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Volume 2 - Issue 1, January 2012

ATLANTIC TREATY ASSOCIATION

NATO and Russia: Prospects and challenges for relations Atlantic Voices is the monthly publication of the Atlantic Treaty Association. It aims to inform the

debate on key issues that affect

the North Atlantic Treaty Organization, its goals and its future. The work published in Atlantic Voices is written by young professionals and researchers. In this issue Atlantic Voices aims to examine the current state of relations between NATO and the Russian Federation. The issue also aims to look at some of the key issues facing NATO-Russia relations and puts forwards proposals which seek to tackle these. We hope you find the following pages both informative and thought provoking, As part of our goal in promoting and informing the public debate upon these topics, Atlantic Voices is happy to accept responses to the issue

NATO Secretary General, Anders Fogh Rasmussen meets President of the Russian Federation, Dmitri Medvedev in Sochi, Russian Federation. July 2011.

Contents: NATO-Russia forecast

Relations: An

assessment

and

Anthony Spota examines the current state of NATO-Russian relations assessing both areas of conflict and also areas of cooperation. Anthony Spota examines closely issues such as missile defence and the ongoing Afghan conflict, concluding with an assessment of how relations may proceed in the future.

and articles we have selected.

NATO’s Future Role in the Abkhazia Dispute Simon A. Miles examines the unresolved question of Abkhazia. Already demonstrably of key importance to NATO, with the 2008 war fought between Russia and Georgia, Simon A. Miles looks at how NATO can approach the issue, recommending a policy of engagement without recognition in pursuit of a positive outcome for NATO in the region.

Atlantic Voices Volume 2 Issue 1

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Upcoming Events

Youth Atlantic Summits and Working Group In May 2012, Chicago will be the center of the economic

Applications from exceptional young professionals, aged

and political world as heads of state and government, top diplo-

25-35, are being sought. Individuals should have started careers

mats, military figures, and others convene for the G8 and NATO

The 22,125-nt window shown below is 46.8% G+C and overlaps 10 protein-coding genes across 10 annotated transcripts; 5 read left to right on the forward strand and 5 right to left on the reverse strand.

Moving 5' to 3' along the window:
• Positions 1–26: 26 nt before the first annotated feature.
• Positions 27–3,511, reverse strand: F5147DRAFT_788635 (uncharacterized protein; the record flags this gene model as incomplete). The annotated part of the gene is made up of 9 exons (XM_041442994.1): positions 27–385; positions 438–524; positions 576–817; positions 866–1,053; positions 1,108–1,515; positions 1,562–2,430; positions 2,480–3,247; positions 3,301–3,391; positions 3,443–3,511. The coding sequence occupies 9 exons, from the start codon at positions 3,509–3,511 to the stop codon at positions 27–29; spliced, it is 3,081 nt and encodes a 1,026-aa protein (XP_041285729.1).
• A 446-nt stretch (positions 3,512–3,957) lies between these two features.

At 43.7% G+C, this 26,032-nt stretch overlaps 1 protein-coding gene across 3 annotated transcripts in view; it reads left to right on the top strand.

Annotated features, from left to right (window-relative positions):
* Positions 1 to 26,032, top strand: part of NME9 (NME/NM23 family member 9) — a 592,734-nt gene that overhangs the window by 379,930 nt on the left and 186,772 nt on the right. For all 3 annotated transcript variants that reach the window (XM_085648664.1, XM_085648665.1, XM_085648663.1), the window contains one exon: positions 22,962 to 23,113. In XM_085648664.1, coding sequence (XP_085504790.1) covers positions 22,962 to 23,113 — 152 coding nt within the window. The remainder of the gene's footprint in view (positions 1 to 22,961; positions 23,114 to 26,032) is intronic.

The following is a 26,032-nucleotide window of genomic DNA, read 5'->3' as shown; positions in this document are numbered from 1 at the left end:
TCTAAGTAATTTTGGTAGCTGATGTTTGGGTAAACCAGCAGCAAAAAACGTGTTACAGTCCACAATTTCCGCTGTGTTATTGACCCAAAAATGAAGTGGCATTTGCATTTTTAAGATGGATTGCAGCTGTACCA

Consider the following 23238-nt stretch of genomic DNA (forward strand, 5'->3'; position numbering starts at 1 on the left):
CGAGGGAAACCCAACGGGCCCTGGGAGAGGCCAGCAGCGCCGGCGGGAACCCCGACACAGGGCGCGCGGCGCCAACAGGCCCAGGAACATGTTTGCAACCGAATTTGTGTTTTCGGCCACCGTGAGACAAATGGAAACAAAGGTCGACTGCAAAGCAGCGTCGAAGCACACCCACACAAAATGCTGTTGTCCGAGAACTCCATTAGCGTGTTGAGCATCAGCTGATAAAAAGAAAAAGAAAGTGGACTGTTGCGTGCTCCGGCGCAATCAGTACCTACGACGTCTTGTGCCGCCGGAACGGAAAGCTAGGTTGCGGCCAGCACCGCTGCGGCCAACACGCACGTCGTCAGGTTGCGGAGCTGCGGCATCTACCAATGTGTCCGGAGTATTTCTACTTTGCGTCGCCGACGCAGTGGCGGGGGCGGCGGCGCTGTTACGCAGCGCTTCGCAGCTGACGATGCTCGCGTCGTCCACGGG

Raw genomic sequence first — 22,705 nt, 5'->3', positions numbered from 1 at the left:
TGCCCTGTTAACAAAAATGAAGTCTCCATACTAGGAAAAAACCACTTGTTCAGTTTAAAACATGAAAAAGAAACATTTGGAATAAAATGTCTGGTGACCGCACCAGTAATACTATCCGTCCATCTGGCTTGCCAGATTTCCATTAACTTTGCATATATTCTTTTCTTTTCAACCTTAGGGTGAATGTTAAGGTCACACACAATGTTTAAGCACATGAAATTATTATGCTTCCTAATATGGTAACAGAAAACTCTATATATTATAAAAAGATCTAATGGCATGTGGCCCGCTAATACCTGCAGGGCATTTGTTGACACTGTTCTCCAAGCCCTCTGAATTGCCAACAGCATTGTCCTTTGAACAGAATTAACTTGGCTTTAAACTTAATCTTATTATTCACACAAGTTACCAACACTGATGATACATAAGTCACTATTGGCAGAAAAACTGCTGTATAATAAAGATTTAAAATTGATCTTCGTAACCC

in the fields of international relations, electoral politics, defense/

Summits. The Atlantic Council of the United States and the

security, journalism, international business, and academia. Suc-

Chicago Council on Global Affairs, in collaboration with the

cessful candidates will possess a strong passion for international

Atlantic Treaty Association and the Slovak Atlantic Commission,

engagement and have demonstrated leadership abilities.

is seeking to engage leading young minds within the Alliance and

Details of how to apply and application requirements are

partner countries in a series of activities in the run up to the

available from the Atlantic Treaty Association website (www.ata

Chicago Summits. These include:

-sec.org), and the Young Atlanticist website (http://

The Young Atlanticist NATO Working Group

youngatlanticist.org), alongside a detailed explanation of the

The Bratislava Young Atlanticist Summit at GLOBSEC

program and its running schedule.

The Chicago Young Atlanticist Summit at the NATO and ***

G8 Summits

About the Authors Anthony Spota

Simon A. Miles

Anthony Spota received a Master in International Poli-

Simon Miles holds a Bachelors Degree in “History” for

cies and Crisis Management from The University of Rome

the University of Toronto and a Masters Degree in

"La Sapienza" and holds a BA in Political Science from

“International History” from the London School of

Pennsylvania State University. He has interned at the Euro-

Economics and Political Science. Simon Miles Currently

pean Investment Bank, the American Embassy and the Eu-

works as a Research Analyst with the Atlantic Council of

ropean Commission's Representation in Italy. In 2010 he

Canada.

was a researcher for the Italian Atlantic Committee. Anthony is Italian-American and grew up in Luxembourg. Atlantic Voices Volume 2 Issue 1

2


NATO-Russia Relations: an Assessment and Forecast by Anthony Spota the press. In late November, Medvedev opened a new anti-

M

missile radar system facility in Kaliningrad, declaring that it was any consider January a month when new

in response to the advancement of NATO's European Theatre

pages are turned and the past is left behind.

Missile Defense system.

However, while the beginning of 2011 bode

Western leaders have also been particularly critical of the

well for NATO-Russia relations, in January 2012 the atmos-

Russian political system, criticizing Putin's announcement that he

phere does not seem as optimistic as it was a year ago. This

would run again for President in 2012 and the apparent ballot

proves that, new-year’s resolutions notwithstanding, sometimes

stuffing that took place during the December legislative vote.

old habits and attitudes are not so easily changed.

For instance, during a high level conference of the OSCE in De-

Looking back, 2011 started on a positive note. Following

cember, US Secretary of State Hillary Clinton characterized the

NATO's Lisbon Summit of November 2010, many political

Duma election as "flawed" and criticized the authorities’ efforts

commentators thought that a new era was about to begin. "We

to halt the election monitoring by Golos, an independent civil

will leave behind us not only the Cold War, but also the post

society organization. Following large-scale public protests in

Cold War period... and will move forward," noted NATO's

Russia in December, Putin accused Clinton's comments as hav-

Secretary General Anders Fogh Rasmussen in a BBC interview in

ing given a "signal" that started "active work" by opposition

November 20101. During the Lisbon Summit, the Heads of State